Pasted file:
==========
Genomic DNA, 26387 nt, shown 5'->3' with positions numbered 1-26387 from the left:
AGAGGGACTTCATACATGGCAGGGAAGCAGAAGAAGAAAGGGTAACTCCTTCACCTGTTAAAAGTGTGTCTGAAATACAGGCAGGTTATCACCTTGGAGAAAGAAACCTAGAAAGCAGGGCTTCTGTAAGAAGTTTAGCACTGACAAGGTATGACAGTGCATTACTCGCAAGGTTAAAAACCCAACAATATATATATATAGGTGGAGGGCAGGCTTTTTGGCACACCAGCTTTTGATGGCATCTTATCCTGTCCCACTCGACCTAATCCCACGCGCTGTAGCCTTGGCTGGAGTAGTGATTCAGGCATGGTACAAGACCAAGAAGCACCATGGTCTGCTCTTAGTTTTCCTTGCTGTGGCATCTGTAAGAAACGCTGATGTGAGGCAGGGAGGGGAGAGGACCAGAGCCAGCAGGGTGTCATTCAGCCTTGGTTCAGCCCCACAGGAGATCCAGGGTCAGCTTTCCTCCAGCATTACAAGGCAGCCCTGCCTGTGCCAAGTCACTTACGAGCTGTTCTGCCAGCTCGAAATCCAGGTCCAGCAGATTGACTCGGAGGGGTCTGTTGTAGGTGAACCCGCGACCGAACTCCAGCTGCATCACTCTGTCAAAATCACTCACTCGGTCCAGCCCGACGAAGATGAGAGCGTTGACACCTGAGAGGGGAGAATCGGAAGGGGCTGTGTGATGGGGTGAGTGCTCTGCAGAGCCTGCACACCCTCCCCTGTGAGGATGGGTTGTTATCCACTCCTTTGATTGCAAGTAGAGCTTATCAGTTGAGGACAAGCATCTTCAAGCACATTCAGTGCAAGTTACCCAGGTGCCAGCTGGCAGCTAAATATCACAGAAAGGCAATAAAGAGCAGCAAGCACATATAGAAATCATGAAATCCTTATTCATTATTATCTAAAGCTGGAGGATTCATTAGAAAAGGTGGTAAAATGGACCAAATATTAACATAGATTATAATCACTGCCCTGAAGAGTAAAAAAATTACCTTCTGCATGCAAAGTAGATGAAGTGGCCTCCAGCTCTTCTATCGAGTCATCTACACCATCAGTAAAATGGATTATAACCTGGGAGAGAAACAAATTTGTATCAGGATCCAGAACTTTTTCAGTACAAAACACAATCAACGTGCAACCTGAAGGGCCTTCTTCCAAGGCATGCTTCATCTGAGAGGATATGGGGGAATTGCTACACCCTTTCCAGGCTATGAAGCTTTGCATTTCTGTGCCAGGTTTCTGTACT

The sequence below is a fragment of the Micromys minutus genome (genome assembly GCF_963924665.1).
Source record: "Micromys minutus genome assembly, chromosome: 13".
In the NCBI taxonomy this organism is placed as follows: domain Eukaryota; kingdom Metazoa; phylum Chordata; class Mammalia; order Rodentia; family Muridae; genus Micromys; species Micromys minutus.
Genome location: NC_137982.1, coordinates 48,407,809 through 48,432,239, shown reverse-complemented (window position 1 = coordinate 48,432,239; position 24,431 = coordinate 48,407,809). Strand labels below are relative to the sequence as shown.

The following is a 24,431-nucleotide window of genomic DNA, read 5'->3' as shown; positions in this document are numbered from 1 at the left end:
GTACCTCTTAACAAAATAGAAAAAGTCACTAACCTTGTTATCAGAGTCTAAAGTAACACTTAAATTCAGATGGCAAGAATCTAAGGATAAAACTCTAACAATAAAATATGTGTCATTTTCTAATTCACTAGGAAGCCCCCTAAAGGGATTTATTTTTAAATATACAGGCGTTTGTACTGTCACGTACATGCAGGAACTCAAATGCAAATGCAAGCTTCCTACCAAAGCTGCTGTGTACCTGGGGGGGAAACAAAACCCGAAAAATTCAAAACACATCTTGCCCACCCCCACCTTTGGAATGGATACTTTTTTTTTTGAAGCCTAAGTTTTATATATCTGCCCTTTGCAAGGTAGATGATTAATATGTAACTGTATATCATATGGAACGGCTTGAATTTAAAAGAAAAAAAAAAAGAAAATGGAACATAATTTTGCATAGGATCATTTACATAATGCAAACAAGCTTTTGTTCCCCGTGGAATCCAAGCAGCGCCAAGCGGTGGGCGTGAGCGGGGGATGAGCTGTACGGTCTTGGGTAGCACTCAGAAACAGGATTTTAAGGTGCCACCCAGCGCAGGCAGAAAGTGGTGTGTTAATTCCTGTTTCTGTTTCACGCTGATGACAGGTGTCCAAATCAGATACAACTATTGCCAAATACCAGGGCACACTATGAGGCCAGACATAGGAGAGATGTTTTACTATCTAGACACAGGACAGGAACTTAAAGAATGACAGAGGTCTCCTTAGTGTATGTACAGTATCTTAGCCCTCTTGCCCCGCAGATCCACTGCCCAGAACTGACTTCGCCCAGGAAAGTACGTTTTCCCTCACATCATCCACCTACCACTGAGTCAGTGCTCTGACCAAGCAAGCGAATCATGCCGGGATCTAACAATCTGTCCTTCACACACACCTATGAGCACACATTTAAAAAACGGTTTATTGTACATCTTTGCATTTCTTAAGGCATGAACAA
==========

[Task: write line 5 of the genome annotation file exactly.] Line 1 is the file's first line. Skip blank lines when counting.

In the NCBI taxonomy this organism is placed as follows: domain Eukaryota; kingdom Metazoa; phylum Chordata; class Mammalia; order Rodentia; family Muridae; genus Micromys; species Micromys minutus.